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CRIME FICTION:Cuba: crime fiction and free health care

Detectives Beyond Borders: A Forum for International Crime Fiction --Peter Rozovsky's self evident musings on crime fiction has some interesting comments about the Cuban crime writer, Jose Latour.

I've not read any of this Cuban exile's novels but Rozovsky digs up a quote from his latest, Comrades in Havanna that's worth a hearty scoff :
"Under capitalism, many nations had achieved what he had been led to believe only communist societies could: free education and health care."
Cuban artists (and sportspeople) who high tail it outter there for big bucks elsewhere always play up to the role assigned to them by the US ideological template -- while always failing to note that their experience of recognition and encouragement of their achievements relied so much on the conditions of the very process they now professionally denigrate.

This actual situation is touched on in a comment and interview with Leonardo Padura, in the ShotsMag crime fiction zine, who is referred to as Cuba's Hammett -- and the Godfather of crime fiction on the island:

For those who tend to support the revolution blindly and those who tend to attack it from a position of ideological ignorance, this book should be particularly challenging. For it is clear that Padura is a critical voice from within. At times the sarcasm and behaviour of his policeman indicates an almost heretical attitude. Yet Padura remains in Cuba and is celebrated, certainly by the artistic community and the general population, as one of the nation’s greatest authors.

Padura’s presence in the island and his novels are a great achievement because they illustrate that Cuban socialism is not as repressive as its enemies claim it to be, while at the same time showing that Cuba is perhaps not as perfect as some of its friends might want us to believe.

Padura’s Havana is a heterogeneous place, where the macro politics of the Cold War, the blockade and the confrontation with the United States is not mentioned but broods ominously behind the text where the characteristic scarcities and contradictions of the 1990s are ever present. Padura’s reality is thus carefully nuanced and not easily bracketed into any ideological point of view.

In a sense therefore, Padura exemplifies the maturity of Cuban socialism in that it has been able to produce an author of such ability and education (his influences are wide-ranging - from Shakespeare to Salinger, Cervantes to Montalban, Mozart to Lennon) who is able to create a credible fictional Cuban world that is recognisable to visitors and Cubans alike and which is relevant to the times we are living through.

Some Cuban politicians might feel uncomfortable reading these stories, but then that is precisely the kind of popular literature that Gramsci called for. True art, said Gramsci, is about depicting life as it is now - whereas politics is always about some great future that is going to be. For that reason, he explained, the politician would always be at loggerheads with the artist.

Padura is such an artist. He makes the reader sit up and think, using the medium of the detective story not to propagandise but to philosophise. His novels might be described as morality tales for the post-Soviet era.

In case you are thinking that I'm too black and white, Rozovsky notes another segment of Latour's novel as a reflection on what's on offer for Cubans from the outside 'forces of democracy' if they retake the country:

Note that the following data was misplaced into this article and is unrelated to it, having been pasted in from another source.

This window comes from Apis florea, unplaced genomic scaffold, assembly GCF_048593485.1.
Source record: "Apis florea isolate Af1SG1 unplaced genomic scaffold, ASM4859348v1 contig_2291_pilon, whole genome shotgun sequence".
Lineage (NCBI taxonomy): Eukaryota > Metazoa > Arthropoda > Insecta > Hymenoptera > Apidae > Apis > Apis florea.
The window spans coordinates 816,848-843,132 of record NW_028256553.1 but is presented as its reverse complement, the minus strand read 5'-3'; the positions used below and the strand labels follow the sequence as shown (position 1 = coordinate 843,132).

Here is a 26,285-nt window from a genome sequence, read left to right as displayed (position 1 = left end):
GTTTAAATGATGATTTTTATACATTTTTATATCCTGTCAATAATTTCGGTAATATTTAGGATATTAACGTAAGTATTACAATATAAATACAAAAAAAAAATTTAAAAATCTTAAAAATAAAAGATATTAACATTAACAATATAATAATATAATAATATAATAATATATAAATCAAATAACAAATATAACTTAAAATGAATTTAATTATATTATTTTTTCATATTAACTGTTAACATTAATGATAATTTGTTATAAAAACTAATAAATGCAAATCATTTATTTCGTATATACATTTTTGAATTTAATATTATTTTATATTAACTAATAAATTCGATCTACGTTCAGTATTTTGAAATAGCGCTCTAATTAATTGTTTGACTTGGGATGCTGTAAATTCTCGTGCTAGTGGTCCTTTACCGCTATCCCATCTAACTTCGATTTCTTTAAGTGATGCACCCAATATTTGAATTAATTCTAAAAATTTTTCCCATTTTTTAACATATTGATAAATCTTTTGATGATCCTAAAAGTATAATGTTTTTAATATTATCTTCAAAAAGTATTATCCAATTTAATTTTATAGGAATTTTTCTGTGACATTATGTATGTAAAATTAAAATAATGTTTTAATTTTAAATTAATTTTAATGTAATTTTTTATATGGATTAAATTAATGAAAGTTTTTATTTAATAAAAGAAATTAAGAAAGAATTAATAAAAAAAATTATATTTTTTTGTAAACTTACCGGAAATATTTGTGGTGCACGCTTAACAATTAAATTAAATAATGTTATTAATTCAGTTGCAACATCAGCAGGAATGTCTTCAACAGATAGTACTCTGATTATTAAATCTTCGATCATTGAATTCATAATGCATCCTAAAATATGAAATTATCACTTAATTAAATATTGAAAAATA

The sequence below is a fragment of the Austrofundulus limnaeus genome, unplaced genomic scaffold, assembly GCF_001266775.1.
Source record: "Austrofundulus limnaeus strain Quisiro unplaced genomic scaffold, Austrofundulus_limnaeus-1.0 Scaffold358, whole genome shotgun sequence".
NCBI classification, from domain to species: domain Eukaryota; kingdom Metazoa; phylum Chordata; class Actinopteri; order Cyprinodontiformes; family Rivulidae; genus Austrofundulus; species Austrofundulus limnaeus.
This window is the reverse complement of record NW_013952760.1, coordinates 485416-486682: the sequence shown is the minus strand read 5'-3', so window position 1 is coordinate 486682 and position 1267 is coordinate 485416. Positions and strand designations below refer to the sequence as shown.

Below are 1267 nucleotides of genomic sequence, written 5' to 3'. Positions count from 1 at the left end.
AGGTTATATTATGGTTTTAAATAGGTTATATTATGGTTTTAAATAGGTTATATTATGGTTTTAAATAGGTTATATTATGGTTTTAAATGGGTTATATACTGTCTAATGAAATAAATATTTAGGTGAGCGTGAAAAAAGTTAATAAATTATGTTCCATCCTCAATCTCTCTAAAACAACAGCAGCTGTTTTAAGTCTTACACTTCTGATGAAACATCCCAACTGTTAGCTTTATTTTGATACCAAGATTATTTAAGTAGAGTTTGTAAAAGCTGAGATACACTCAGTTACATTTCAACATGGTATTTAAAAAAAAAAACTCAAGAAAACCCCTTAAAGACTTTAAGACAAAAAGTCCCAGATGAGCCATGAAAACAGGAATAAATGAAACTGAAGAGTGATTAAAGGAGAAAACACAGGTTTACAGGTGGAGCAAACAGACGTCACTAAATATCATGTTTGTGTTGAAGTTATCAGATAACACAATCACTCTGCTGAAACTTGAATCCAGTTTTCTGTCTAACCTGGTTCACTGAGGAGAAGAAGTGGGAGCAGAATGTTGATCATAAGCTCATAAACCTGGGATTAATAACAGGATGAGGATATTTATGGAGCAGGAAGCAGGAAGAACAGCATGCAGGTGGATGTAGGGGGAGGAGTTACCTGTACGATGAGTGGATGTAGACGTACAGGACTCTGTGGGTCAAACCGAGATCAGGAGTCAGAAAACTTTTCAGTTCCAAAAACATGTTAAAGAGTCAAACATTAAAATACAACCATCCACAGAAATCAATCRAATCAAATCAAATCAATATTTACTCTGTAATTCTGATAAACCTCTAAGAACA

One of the defectors, a central figure in the novel:"`But we've reflected on the excesses of democracy and the shortcomings of communism a hundred times. Are we going to do something about it? No, right? So leave it to the naive dissidents who risk their freedom, maybe even their lives. They haven't figured out that when communism falls, Cuban-Americans will give them a medal and a pension before rigging the elections and taking charge. Politics sucks, Victoria."

2 Com:

Ray | April 18, 2009

Left I on the News has a post on Cuban "political prisoners" that sems salient.

There's talk of a prisoner exchange of Cuban "political prisoners" with the Cuban Five, the five Cubans who have been in U.S. prisons for more than ten years for acting to stop terrorism by infiltrating and informing on the right-wing terrorist groups in Miami. I make note of this:

"The U.S. could balk at Castro's offer to free about 200 political prisoners held on the island, along with their relatives, and send them all to the United States in exchange for five Cubans serving long sentences on espionage charges. On the list are several people convicted of violent acts, including two Salvadorans sentenced to death for Havana hotel bombings that killed an Italian tourist. Cuba currently has a moratorium on the death penalty."As I wrote back in February:

The U.S. government, and the Miami right-wing Cubans (not to mention a plethora of pundits etc.) always accuse Cuba of holding hundreds of "political prisoners." It's pretty much taken as simple fact. But the fact is that, unlike the hundreds of political prisoners who are in Cuba in a place called Guantanamo (and the thousands elsewhere around the globe), every single person in a Cuban prison has been charged with violating an existing law, tried, convicted, and sentenced.

But here's something that will really open your eyes about the nature of those "political prisoners." Elizardo Sanchez is one of the most famous of Cuban "dissidents" and heads the self-importantly titled "Cuban Commission on Human Rights and National Reconciliation." This group (which probably consists of little more than Sanchez) claims it has "documented 205 political prisoners" in Cuba. And who are two of the people on that list? Two Salvadorans sentenced to death for a series of Havana hotel bombings that killed Italian tourist Fabio di Celmo in 1997 and wounded 11 others. Yeah, "political prisoners." I can't speak to the crimes of the other 203 people on Sanchez' list, but those two alone speak volumes about the political nature not of the prisoners, but of the list.

Incidentally, the person who organized those bombings, and hired those Salvadoreans, is Luis Posada Carriles, today walking the streets of Miami, still protected from extradition to Venezuela to stand trial for the murder of 73 other people in the mid-air bombing of Cubana Flight 455 in 1976.